Pub Quiz Culture
September 30, 2010
I dropped in to a bar on Polk Street last night when the weekly pub quiz was in full flight. I've played a couple of quizzes in bars in my time, but it wasn't until I experienced this is as a sort of semi-player, semi-viewer, that I really got to appreciate how lively these kinds of events are from a cultural perspective.
My friends and I arrived at Blur Bar too late to actually participate in the establishment's "Trivia Night" as an official team. Nevertheless, we hung out, drank and answered the questions anyway. Here's what I appreciated about the event:
1. Coming up with a catchy name for your team requires creative effort. "Hardly Strictly Geniuses" (named after the Hardly Strictly Bluegrass festival happening in Golden Gate Park this weekend) was my favorite of last's night's selection.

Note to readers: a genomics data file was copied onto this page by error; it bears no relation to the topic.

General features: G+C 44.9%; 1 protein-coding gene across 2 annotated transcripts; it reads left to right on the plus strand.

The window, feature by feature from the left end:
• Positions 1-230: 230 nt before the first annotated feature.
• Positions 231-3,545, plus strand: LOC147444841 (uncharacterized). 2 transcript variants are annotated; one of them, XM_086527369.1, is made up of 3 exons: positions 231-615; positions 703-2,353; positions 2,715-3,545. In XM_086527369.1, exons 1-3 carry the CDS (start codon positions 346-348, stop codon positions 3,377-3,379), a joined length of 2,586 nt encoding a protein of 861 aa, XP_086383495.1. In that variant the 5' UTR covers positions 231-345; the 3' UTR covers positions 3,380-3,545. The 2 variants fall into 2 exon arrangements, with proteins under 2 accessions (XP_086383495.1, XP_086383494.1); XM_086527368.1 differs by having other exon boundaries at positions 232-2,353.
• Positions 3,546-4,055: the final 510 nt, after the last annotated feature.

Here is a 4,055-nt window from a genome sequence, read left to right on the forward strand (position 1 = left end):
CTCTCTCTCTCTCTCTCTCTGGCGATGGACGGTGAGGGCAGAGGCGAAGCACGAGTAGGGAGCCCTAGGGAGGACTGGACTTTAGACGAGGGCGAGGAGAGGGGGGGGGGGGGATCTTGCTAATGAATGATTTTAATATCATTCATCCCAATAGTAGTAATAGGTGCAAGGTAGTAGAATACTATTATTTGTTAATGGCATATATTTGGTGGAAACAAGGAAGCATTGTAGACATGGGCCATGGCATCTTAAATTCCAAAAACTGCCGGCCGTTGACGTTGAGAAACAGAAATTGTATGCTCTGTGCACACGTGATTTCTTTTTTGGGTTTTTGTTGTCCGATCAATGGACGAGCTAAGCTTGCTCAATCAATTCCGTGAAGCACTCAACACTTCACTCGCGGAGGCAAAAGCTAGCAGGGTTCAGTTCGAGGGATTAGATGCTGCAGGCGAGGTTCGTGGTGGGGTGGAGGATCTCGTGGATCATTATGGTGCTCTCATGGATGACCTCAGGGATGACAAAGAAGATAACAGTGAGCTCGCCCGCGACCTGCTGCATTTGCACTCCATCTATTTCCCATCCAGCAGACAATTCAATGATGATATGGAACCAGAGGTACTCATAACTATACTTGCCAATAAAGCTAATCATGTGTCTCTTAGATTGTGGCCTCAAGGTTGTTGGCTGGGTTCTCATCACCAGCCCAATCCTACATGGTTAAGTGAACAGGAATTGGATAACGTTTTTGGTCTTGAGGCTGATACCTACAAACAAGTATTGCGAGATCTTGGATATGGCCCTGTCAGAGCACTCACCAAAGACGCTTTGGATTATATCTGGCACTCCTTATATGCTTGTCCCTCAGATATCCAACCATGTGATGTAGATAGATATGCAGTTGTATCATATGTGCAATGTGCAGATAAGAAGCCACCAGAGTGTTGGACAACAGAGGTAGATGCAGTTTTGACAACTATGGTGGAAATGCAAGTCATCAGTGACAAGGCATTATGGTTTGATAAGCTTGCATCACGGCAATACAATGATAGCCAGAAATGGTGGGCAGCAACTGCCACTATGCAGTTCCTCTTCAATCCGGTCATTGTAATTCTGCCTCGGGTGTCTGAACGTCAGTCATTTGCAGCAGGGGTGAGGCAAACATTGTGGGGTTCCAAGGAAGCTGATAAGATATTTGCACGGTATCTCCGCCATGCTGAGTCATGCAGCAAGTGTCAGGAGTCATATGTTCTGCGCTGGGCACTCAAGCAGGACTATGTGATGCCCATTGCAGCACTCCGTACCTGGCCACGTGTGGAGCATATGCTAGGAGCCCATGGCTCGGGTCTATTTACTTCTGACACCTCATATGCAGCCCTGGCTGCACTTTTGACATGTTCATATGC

2. People in the same team often synchronize outfits. The members of one team were all wearing blue t-shirts, which I thought was a nice touch.
3. The questions are challenging and you have to pool all your resources as a team to figure the answers out. I led my friends astray by naming the daffodil as the totem that St. David used to lead his Welsh troops, when in fact it was the leek. I should have engaged them in a discussion about it instead of cockily thinking I had the right answer.
4. The rounds are separated by fabulously cheesy pop music. There is lots of time for relaxation, drinking and chatter.
5. The event inspires strangers to talk to each other in a much more engaged way because everyone has the trivia challenge in common. I heard several conversations along the lines of "did you get the answer to question 5? That was hard" going on around me.
6. Pub quiz culture refreshingly inspires an honor code. I only once saw an iPhone in use. That was when my friend decided to do an image search for Etta James during the picture round. His excuse was that we weren't participating officially.